Traveling While Black: 5 Countries Where I’ve Experienced Racism

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When you’re Black your whole life, you learn how to pick up on things. You develop this keen sense and assess spaces to determine whether you’ll be accepted or not. It’s like a sixth sense in figuring out who is cool with you. Sorta like gaydar but for racism.

Traveling while Black has been something we’ve all lived with but only recently began speaking out about. Whether it’s being mistaken for random celebrities, being propositioned while waiting for a taxi, to being verbally and even physically assaulted – it’s what travelers who look like me encounter every time we travel (and sometimes even within our home countries).

So I’ve compiled a list of the top 5 countries I’ve felt the most racism – from the smallest of microaggressions to the overt and blatant racist remarks.


Italy has some of the most amazing food I have ever tasted in my life. That alone makes me want to go back. We visited there a couple of years ago (for less than $2000!!!) and we had an amazing time. But there were a few encounters with some of the locals that not only frustrated me, but made my time there not as enjoyable as it could have been.

We were in Rome and went to visit one of the “famous” gelato places. The line was out the door so we were excited. I mean, this must be some really great gelato for people to stand in line for. Anyway, we pay for our order and wait for our ticket to be called.

While we’re waiting, I’m observing a gentleman joking with the tourists, making fun of them as they mispronounce the Italian flavors and offer them tastes as they make up their minds. Others are doing this as well and I’m excited for this gelato experience while trying to decide which of the 30+ flavors I’m going to try today.

The gentleman finishes his last order and calls the next number. It’s me! I raise my hand and the jovial smile that once occupied his face turns downward and he pauses. I raise my hand again to make sure he saw it was indeed the correct number and he looks at his colleague to see if he was finished with his customer. The pause goes on too long and he meanders over to me to assist.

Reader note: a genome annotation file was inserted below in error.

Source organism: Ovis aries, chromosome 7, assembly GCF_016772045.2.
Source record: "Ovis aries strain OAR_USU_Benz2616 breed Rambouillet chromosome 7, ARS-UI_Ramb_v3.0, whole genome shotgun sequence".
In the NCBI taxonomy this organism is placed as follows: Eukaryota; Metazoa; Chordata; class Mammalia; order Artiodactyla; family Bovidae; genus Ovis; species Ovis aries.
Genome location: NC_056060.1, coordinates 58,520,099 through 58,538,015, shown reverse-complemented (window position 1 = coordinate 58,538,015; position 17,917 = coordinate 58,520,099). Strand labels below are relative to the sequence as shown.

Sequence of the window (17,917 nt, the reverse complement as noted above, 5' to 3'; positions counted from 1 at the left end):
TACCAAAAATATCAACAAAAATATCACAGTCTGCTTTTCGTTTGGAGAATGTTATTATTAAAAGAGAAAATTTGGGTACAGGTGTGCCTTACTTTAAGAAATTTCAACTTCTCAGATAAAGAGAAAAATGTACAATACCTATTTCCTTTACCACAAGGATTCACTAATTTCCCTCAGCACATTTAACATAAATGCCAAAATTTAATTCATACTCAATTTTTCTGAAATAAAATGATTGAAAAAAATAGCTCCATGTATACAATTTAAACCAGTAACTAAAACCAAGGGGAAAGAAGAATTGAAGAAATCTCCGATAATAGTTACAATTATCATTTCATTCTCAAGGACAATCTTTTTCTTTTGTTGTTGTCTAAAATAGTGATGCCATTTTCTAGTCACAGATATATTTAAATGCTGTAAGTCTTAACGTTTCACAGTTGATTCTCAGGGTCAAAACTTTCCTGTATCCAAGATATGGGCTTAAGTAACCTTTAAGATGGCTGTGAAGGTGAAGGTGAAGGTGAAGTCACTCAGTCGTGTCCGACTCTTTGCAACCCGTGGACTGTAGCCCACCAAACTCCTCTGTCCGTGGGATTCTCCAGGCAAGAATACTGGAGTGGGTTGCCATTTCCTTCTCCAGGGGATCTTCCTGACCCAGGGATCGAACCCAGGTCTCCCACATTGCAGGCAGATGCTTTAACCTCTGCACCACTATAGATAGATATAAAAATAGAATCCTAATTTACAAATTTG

Excited, I ask the boy what he wants to get first. He has not been paying attention all long and does the “let me get uhhhh….” and the once funny and joking gentleman now becomes impatient with the two of us making up our minds. I ask to taste the arancia rosa, completely mispronouncing it and he scoffs and corrects me.

Oh. Okay.

I continued my order as other customers have, tasting before carefully making my decision, further annoying the now frustrated gentleman. We get our orders, give him a correctly pronounced grazie mille and walk over to our table. Midway through our cones, I see him once again in a great mood again, no longer annoyed by us. *shrugs*

Encounters like these happened a few times. This was the most extreme tho. The other encounters were just microaggressions like walking into a shop and they don’t speak to you or help you right away. But we’ve had some amazing experiences as well – restaurant workers joking with the boy and Roman men fawning over my beauty *flips hair*.

Someone told me later “well, it’s because Italy has a lot of African immigrants now and they are just really frustrated with what is going on right now” Say what now? Now sure how that makes it right, but whatever.


*deep sigh*

Egypt is a country that I would love to visit again, but because of my experience there I am not so sure it will happen. There are two sides to this. Being Black and being a Black woman.